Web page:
Gloria Marie Steinem
Gloria Marie Steinem is a writer, organizer, lecturer, editor, feminist activist, and co-founder of Ms. magazine. She travels in this and other countries as an organizer and lecturer and is a frequent media spokeswoman on issues of equality. She is particularly interested in the shared origins of sex and race caste systems, gender roles, and child abuse as roots of violence, non-violent conflict resolution, the cultures of indigenous peoples, and organizing across boundaries for peace and justice. In 1972, she co-founded Ms. magazine, and remained one of its editors for 15 years. She continues to serve as a consulting editor for Ms., and was instrumental in the magazine’s move to be published by the Feminist Majority Foundation. In 1968, she helped to found New York Magazine, where she was a political columnist and wrote feature articles. As a freelance writer, she was published in Esquire, The New York Times Magazine, and women’s magazines as well as for publications in other countries. Her books include the bestsellers Revolution from Within: A Book of Self-Esteem, Outrageous Acts and Everyday Rebellions, Moving Beyond Words and Marilyn: Norma Jean, on the life of Marilyn Monroe. Her writing also appears in many anthologies and textbooks, and she was an editor of The Readers’ Companion to U.S. Women’s History. Steinem helped to found the Women’s Action Alliance, a pioneering national information center that specialized in nonsexist, multiracial children’s education, and the National Women’s Political Caucus, a group that continues to work to advance the numbers of pro-equality women in elected and appointed office at a national and state level.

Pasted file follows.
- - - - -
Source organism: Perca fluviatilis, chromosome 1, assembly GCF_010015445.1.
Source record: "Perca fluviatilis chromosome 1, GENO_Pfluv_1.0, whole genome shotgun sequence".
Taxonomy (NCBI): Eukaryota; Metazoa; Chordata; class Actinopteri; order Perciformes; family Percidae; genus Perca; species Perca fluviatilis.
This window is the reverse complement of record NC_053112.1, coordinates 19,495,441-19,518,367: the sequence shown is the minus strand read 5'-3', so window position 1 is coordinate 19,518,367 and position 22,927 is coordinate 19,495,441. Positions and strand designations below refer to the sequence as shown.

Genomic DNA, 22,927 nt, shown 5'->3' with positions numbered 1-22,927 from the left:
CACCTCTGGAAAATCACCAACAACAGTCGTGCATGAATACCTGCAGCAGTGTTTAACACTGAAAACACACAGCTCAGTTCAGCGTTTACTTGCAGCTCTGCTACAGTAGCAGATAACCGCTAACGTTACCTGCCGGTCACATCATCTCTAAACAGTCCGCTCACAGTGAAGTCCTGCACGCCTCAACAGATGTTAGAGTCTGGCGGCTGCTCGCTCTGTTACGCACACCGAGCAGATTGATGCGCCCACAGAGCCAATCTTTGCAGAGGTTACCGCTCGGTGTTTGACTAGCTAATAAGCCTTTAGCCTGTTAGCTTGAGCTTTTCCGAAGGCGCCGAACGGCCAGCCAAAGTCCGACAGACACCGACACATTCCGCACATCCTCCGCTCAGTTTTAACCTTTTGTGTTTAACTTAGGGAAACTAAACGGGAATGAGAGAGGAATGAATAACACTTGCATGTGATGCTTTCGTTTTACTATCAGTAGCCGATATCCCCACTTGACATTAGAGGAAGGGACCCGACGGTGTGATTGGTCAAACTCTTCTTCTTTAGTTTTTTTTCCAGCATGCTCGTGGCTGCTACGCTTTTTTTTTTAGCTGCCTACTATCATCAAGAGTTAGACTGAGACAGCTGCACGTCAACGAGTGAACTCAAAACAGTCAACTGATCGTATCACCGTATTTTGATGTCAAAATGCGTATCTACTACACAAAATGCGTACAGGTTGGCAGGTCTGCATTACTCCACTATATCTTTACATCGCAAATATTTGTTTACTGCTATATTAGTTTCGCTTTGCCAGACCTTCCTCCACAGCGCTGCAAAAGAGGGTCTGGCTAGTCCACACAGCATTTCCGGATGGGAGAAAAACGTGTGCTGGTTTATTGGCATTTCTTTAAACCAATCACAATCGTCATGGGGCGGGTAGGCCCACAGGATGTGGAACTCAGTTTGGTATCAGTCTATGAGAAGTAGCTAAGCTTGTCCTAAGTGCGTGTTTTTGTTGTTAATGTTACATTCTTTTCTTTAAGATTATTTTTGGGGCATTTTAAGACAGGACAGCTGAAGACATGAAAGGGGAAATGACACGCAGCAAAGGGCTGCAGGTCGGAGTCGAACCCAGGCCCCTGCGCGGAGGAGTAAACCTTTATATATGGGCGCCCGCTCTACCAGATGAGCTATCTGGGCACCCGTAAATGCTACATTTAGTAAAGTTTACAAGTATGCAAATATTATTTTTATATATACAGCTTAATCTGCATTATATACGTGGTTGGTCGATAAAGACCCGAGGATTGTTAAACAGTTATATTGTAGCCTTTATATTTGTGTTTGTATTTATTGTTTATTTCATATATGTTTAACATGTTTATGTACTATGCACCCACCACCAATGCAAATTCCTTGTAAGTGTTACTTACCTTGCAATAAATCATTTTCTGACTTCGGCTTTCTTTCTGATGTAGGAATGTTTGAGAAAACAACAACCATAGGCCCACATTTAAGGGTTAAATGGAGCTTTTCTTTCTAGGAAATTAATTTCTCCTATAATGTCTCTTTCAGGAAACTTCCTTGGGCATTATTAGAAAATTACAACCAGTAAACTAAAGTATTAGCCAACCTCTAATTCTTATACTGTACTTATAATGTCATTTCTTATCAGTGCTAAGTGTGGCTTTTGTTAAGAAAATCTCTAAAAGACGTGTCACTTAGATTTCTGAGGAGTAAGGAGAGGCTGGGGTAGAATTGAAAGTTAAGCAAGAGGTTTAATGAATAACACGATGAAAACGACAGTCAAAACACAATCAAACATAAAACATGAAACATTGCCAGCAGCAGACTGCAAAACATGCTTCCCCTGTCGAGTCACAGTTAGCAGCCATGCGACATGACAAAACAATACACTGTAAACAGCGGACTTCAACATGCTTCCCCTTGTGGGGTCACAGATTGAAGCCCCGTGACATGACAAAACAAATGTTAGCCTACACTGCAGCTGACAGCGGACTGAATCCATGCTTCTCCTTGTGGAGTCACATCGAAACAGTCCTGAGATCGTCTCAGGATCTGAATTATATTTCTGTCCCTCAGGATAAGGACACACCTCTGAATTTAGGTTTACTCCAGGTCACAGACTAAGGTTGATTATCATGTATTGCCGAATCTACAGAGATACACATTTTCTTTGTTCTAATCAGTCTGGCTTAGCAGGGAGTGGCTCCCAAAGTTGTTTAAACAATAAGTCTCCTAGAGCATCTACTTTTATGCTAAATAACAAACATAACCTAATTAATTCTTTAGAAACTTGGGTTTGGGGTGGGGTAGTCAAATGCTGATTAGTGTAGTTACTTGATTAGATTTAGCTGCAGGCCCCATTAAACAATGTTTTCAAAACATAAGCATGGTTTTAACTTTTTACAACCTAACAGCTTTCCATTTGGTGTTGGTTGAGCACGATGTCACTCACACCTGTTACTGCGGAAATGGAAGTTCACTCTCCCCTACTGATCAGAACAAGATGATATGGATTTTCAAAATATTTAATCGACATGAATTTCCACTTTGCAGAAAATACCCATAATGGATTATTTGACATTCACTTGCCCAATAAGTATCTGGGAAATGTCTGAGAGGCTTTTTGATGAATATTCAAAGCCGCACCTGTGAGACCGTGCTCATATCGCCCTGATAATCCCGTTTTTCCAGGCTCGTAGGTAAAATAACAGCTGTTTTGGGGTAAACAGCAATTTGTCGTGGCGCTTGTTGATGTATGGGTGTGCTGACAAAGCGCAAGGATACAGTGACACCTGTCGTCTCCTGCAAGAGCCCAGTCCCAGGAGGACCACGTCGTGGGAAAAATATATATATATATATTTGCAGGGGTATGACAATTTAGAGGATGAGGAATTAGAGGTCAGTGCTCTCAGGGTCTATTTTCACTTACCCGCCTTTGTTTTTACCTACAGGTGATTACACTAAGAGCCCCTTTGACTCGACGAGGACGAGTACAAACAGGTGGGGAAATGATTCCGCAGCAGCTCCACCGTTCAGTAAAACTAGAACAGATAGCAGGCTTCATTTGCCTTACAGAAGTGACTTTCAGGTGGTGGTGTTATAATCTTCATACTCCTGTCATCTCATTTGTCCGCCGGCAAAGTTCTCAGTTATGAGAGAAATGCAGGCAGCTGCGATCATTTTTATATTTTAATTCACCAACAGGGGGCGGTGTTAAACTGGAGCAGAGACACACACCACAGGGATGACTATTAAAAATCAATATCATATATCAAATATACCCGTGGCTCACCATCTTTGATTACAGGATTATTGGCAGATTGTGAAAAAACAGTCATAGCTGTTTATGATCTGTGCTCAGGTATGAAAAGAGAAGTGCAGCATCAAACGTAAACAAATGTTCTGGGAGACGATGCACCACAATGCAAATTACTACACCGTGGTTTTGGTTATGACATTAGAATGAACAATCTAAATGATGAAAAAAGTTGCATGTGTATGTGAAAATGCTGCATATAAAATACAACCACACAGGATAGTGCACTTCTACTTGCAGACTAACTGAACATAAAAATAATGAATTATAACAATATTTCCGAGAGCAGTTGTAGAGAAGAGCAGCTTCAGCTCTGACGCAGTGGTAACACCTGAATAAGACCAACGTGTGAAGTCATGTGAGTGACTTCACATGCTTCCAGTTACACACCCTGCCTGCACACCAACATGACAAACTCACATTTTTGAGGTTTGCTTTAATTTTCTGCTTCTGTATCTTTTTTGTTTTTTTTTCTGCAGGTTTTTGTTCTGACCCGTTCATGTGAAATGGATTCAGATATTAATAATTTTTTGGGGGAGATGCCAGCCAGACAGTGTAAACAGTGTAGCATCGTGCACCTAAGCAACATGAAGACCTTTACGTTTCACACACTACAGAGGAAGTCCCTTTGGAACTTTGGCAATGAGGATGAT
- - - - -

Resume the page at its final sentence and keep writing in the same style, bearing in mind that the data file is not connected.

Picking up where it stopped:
She was President and Co-Founder of Voters for Choice (VFC), a pro-choice political action committee for 25 years, then with the Planned Parenthood Action Fund when it merged with VFC for the 2004 elections. She was also Co-Founder and serves on the board of Choice USA, a national organization that supports young pro-choice leadership and works to preserve comprehensive sex education in schools. She was the founding president of the Ms. Foundation for Women, a national multi-racial, multi-issue fund that supports grassroots projects to empower women and girls, and also a founder of its Take Our Daughters to Work Day, a first national day devoted to girls that has now become an institution here and in other countries. She was a member of the Beyond Racism Initiative, a three-year effort on the part of activists and experts from South Africa, Brazil, and the United States to compare the racial patterns of those three countries and to learn cross-nationally. Now, she is working with the Sophia Smith Collection at Smith College on a project to document the grassroots origin of the U.S. women’s movement.